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Tata to instal 15,000 ATMs in the next 3 years

KOLKATA: The Tatas may not have got permission to open a bank yet, but they are taking big strides in financial inclusion, a condition that helps a company get a licence.

The least-banked districts are priority for the Tatas, which is pushing for cash delivery through white-label ATMs, which are not owned and operated by any bank. The Reserve 
Bank of India has permitted non-banking companies to deploy white-label ATMs, allowing customers to withdraw cash from these machines using debit cards of any bank, in an effort to reach out to the deepest pockets of the country.

The 
Tata group company, Tata CommunicationsBSE 2.88 % Payment Solution, has got RBI clearance to instal 15,000 ATMs in the next three years, two-third of which will be in smaller towns. It said it will roll out three machines in the rural belt and 17 in semi-urban districts for every 10 machines installed in bigger cities, in line with the country's financial inclusion agenda. The group has installed 400 machines so far.

The company is the first one to launch white-label ATM network in India; others like 
Muthoot FinanceBSE 4.14 %, SREI Infrastructure FinanceBSE 2.08 %, Prizm Payments and AGS Transact are among the 12 that have got in-principle approval from the banking regulator to instal ATMs.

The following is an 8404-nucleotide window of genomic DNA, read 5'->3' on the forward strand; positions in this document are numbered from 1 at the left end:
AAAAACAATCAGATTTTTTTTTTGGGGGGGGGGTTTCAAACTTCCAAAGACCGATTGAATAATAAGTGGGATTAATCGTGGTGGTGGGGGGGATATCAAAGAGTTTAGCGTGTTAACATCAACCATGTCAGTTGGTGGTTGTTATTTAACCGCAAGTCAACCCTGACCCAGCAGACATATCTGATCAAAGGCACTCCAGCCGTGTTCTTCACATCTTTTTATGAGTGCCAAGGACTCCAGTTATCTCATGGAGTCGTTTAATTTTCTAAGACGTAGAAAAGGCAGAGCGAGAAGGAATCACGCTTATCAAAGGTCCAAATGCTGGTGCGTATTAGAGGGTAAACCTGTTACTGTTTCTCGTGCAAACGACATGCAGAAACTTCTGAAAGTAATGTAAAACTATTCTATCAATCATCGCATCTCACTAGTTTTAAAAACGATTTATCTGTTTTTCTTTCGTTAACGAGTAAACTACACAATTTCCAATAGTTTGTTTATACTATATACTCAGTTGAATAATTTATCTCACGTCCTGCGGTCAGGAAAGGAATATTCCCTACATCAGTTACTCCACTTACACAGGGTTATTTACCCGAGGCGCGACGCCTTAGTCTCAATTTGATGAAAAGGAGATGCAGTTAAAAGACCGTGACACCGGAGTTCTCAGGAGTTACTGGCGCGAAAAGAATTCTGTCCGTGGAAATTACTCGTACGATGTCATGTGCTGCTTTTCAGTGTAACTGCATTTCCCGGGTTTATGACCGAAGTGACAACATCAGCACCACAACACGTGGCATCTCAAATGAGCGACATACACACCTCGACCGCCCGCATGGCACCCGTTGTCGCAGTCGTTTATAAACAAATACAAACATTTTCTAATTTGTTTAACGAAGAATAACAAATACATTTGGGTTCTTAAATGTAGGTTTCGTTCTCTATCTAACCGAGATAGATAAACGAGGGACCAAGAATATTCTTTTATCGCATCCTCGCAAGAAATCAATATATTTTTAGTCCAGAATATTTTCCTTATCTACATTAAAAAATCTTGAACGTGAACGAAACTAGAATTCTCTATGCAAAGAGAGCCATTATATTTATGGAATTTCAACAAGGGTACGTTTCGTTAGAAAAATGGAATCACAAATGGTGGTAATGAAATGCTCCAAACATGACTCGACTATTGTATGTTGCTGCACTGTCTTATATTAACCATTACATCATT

"ATM density is low in India and there's enough space for everyone to do business," Tata Communications Payment CEO Sanjeev Patel said, after announcing the ATM roll-out plan in Bengal. "We have chosen 
West Bengal reasonably early in our strategy. Low ATM density in northern parts of West Bengal makes it an attractive region," he said.

In the first year of deployment, the wholly-owned Tata Communication subsidiary will focus on seven states - Maharashtra, Karnataka, Kerala, 
Tamil Nadu, Andhra Pradesh, and Uttar Pradesh, Patel said. India is an under-penetrated ATM market with only 98 ATMs for every 10 lakh of population. ATM density in China is 211; in the UK, it is 530; and in the USA, it is 1,390. White-label ATMs account for nearly 50% of ATMs in the US and 70% in Canada.

Within India, Chandigarh has the highest ATM density with 400 machines for every 10 lakh people, while the density is 180 in Tamil Nadu, 141 in Maharashtra and 71 in West Bengal. Maharashtra, with 15,000 ATMs, has the highest number of ATMs; West Bengal ranks eighth with 6,500 ATMs.